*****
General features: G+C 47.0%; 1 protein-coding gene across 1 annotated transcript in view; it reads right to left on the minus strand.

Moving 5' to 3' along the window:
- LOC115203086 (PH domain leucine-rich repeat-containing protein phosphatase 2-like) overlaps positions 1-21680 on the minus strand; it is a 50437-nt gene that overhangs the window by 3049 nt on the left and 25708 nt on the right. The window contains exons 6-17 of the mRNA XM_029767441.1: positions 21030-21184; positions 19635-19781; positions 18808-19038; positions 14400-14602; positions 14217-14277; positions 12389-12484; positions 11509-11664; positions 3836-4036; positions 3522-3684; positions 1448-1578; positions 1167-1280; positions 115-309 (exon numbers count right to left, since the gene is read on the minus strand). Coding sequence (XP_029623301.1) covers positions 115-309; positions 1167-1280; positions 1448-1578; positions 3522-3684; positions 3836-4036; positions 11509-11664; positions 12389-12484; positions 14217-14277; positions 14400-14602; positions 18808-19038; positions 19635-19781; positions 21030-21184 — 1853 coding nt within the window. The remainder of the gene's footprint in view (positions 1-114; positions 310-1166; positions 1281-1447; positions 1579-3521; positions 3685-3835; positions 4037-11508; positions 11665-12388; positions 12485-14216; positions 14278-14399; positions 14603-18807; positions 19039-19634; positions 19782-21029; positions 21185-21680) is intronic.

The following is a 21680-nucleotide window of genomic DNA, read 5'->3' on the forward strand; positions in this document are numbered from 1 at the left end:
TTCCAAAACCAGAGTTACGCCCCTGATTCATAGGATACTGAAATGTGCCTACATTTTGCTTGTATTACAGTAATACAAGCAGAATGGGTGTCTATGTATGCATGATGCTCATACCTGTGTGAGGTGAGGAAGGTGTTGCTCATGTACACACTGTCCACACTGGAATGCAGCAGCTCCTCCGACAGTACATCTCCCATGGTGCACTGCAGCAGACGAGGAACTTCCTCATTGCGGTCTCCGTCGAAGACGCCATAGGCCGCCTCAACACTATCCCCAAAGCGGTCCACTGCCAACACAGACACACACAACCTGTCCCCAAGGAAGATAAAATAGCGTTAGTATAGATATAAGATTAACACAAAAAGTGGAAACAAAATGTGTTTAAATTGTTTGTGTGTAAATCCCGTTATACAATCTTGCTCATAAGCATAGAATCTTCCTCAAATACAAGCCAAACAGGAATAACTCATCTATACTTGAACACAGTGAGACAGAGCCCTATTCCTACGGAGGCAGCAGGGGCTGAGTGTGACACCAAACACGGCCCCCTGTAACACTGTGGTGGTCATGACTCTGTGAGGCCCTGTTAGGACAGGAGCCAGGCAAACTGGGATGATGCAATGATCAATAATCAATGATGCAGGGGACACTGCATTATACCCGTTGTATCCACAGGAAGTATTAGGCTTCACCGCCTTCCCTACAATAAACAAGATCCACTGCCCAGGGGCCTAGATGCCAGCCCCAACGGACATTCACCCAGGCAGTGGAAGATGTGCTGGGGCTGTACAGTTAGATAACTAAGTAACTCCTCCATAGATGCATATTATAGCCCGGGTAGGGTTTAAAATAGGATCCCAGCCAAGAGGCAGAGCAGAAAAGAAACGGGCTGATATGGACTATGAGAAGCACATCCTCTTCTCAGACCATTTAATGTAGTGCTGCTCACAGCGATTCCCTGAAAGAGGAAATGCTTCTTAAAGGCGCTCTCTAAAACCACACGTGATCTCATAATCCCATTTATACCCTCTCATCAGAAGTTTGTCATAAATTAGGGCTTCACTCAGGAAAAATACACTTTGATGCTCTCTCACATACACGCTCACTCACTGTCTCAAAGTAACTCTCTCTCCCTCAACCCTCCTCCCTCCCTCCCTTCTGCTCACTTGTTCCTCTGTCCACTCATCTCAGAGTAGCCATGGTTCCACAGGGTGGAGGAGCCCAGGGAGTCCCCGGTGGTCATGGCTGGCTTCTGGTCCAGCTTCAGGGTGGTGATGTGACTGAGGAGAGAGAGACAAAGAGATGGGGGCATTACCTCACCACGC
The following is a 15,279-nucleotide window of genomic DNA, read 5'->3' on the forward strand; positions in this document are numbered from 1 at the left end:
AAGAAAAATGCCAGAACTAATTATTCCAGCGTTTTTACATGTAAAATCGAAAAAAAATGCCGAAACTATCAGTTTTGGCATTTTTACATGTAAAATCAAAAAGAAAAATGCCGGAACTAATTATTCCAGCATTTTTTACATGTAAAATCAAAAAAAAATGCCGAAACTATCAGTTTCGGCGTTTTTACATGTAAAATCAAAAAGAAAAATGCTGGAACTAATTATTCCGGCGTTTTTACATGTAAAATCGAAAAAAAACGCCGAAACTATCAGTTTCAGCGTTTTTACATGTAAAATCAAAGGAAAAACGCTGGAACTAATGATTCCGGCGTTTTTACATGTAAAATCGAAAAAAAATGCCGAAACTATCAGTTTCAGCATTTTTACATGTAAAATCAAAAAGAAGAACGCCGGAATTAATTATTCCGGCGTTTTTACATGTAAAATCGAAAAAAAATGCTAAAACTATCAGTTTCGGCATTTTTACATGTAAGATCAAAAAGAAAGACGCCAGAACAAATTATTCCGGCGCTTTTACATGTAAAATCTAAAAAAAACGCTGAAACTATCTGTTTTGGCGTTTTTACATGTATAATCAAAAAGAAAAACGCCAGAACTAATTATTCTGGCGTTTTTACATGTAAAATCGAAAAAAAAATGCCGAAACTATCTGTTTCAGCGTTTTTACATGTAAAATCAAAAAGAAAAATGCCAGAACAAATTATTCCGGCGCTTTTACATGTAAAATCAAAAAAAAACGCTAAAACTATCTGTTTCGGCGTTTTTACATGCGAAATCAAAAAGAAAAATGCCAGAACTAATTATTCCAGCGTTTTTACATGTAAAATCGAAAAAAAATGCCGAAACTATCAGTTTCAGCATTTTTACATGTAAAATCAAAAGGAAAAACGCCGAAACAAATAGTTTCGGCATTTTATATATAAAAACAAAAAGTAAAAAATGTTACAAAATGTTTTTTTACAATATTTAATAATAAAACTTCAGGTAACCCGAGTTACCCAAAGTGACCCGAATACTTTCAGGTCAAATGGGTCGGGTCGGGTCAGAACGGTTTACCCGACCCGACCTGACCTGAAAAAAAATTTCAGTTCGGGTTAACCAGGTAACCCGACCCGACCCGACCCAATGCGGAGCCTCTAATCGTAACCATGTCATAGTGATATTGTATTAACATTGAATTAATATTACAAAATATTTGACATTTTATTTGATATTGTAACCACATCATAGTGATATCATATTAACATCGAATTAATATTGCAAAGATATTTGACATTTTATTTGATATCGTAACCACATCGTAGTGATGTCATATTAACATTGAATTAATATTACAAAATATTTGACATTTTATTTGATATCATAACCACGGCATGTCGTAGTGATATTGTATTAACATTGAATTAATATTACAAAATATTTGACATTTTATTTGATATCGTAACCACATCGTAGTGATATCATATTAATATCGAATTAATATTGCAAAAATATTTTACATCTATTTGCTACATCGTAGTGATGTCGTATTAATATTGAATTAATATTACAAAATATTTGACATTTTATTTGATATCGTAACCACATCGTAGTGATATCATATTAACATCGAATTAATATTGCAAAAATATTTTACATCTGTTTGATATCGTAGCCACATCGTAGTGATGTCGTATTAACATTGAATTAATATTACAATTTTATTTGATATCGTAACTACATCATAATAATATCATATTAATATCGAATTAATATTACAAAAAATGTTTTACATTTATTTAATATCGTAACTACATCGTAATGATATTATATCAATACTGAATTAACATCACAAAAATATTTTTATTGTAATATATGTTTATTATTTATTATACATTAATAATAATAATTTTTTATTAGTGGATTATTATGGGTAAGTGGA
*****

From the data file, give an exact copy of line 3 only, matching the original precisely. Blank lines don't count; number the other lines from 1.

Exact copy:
- LOC115203086 (PH domain leucine-rich repeat-containing protein phosphatase 2-like) overlaps positions 1-21680 on the minus strand; it is a 50437-nt gene that overhangs the window by 3049 nt on the left and 25708 nt on the right. The window contains exons 6-17 of the mRNA XM_029767441.1: positions 21030-21184; positions 19635-19781; positions 18808-19038; positions 14400-14602; positions 14217-14277; positions 12389-12484; positions 11509-11664; positions 3836-4036; positions 3522-3684; positions 1448-1578; positions 1167-1280; positions 115-309 (exon numbers count right to left, since the gene is read on the minus strand). Coding sequence (XP_029623301.1) covers positions 115-309; positions 1167-1280; positions 1448-1578; positions 3522-3684; positions 3836-4036; positions 11509-11664; positions 12389-12484; positions 14217-14277; positions 14400-14602; positions 18808-19038; positions 19635-19781; positions 21030-21184 — 1853 coding nt within the window. The remainder of the gene's footprint in view (positions 1-114; positions 310-1166; positions 1281-1447; positions 1579-3521; positions 3685-3835; positions 4037-11508; positions 11665-12388; positions 12485-14216; positions 14278-14399; positions 14603-18807; positions 19039-19634; positions 19782-21029; positions 21185-21680) is intronic.